‘Edge of Tomorrow’ – Film Thoughts/Review

UK Release: May 30th 2014

Based on the novel ‘All You Need Is Kill’ by Hiroshi Sakurazaka (in which this film was originally titled, until Warner Bros. thought it wasn’t marketable enough to a ‘12a’ audience), ‘EDGE OF TOMORROW’ tells the tale of Tom Cruise’s Major William Cage being drafted into the war against an ancient alien race known as The Mimics. When he gets killed in a Normandy like beach battle, he discovers that he wakes up only to relive that same day, time and time again. With Emily Blunt’s (nicknamed in this as ‘Full Metal Bitch’) Sgt. Rita Vrataski being the only one believing him, can they use this new found ability to win the war?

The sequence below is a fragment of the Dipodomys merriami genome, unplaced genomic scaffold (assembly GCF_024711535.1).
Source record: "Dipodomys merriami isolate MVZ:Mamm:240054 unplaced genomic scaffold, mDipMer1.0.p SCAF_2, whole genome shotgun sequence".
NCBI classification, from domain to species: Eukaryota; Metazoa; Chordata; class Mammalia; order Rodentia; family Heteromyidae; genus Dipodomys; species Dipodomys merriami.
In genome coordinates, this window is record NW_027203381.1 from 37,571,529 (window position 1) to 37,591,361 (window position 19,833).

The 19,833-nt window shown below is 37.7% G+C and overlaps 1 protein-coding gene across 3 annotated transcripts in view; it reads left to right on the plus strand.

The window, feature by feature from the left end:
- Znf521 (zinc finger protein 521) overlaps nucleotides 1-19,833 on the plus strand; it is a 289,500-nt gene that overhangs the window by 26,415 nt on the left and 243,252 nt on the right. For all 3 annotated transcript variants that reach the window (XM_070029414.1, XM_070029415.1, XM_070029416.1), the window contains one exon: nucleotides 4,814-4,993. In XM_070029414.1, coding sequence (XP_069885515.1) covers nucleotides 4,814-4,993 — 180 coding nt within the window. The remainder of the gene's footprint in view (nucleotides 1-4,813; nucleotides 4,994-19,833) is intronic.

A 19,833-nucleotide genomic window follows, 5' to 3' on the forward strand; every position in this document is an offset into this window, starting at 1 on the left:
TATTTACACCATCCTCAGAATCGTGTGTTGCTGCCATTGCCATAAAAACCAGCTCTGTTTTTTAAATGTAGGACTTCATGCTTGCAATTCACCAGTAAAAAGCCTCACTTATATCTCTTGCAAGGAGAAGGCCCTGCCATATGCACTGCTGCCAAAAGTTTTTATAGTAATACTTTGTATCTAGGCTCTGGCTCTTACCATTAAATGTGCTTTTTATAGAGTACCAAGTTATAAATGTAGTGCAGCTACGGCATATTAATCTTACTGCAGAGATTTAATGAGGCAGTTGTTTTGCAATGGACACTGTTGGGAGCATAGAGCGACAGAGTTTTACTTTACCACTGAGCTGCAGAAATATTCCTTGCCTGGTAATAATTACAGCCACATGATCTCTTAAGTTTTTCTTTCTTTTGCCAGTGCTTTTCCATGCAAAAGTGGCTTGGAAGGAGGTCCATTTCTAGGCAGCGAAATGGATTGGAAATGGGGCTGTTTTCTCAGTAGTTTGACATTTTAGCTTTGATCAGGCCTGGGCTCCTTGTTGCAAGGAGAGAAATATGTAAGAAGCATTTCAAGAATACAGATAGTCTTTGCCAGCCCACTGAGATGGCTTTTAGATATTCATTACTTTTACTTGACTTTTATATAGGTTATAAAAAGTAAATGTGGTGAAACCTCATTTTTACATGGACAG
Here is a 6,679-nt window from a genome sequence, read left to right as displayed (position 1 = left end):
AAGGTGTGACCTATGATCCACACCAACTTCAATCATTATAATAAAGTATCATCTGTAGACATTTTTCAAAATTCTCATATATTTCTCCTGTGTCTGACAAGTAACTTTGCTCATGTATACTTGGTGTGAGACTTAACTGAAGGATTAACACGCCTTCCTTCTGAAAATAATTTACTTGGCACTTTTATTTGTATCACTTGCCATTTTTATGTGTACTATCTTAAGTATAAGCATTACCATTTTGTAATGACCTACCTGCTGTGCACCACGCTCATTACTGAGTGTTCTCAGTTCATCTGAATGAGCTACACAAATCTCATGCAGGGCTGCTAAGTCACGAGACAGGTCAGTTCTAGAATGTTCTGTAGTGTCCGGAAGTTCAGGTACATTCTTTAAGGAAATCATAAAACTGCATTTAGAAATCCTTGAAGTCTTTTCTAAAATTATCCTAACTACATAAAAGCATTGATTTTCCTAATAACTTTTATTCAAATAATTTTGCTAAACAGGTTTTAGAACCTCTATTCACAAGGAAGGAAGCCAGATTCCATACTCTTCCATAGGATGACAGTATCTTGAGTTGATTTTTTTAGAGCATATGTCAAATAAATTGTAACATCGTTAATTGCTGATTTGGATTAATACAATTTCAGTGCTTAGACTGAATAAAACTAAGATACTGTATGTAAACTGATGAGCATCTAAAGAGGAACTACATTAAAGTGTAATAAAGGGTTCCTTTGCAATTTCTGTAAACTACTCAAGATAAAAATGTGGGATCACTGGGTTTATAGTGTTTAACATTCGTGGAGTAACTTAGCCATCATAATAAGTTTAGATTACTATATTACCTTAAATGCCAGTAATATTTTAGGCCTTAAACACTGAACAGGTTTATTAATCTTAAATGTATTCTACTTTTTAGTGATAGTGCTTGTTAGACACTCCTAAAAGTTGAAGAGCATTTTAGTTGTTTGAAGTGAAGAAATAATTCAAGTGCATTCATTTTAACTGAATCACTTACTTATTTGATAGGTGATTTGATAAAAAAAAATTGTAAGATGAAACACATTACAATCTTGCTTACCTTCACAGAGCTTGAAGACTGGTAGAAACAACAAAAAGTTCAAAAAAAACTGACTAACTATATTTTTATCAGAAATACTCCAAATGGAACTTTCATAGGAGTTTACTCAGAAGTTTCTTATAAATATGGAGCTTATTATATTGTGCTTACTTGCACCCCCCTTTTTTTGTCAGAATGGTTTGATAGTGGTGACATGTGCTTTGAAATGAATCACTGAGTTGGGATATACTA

Now on paper ‘Edge of Tomorrow’ will come across as some ‘Groundhog Day’ meets ‘Source Code’ type situation. And there is a certain stigma attached to this film from its marketing which does give a certain audience a conscience that they have seen this all before. Throughout this film you do see noticeable references to other forms of films and games. ‘Full Metal Jacket’, the alien like design from ‘The Matrix’, ‘Saving Private Ryan’ with the opening beach battle, the marines (and Bill Paxton) from ‘Aliens’, the alien/war tone streets of London from ‘Resistance: Fall of Man’. While all these are noticeable along with the ‘Groundhog Day’ and ‘Source Code’ story beat, here is something which realises these influences and creates something of its own accord. A lot of this can be thanks to director Doug Liman (with energy sucking direction and editation which gives this film an incredible rhythmic momentum not seen in a summer blockbuster in a long time), and his scripting team of Christopher McQuirre , and Jez & John-Henry Butterworth. What’s so great with what they have created here is how this idea of repeating the day, is backed up with a surprisingly tight Sci-Fi mythology behind it. This repeat concept is explained (and edited) surprisingly very tight, and is that understandable there is no need for the film to go back and explain it again to the audience, which many huge summer blockbusters in this modern day have done. What’s also good about this writing here is the central dynamic’s between Cruise and Blunt (here on a screen stealing form), with the idea as each day goes on he knows more about Blunt’s character then what she knows about him, since he has lived that day several times before. What I do like though is that they need one and other and Emily Blunt is very much a strong female character. This does work into the films idea that there is danger lurking around every corner (this is a McQuirre writing hallmark) adding continual dilemma’s as the film continues on.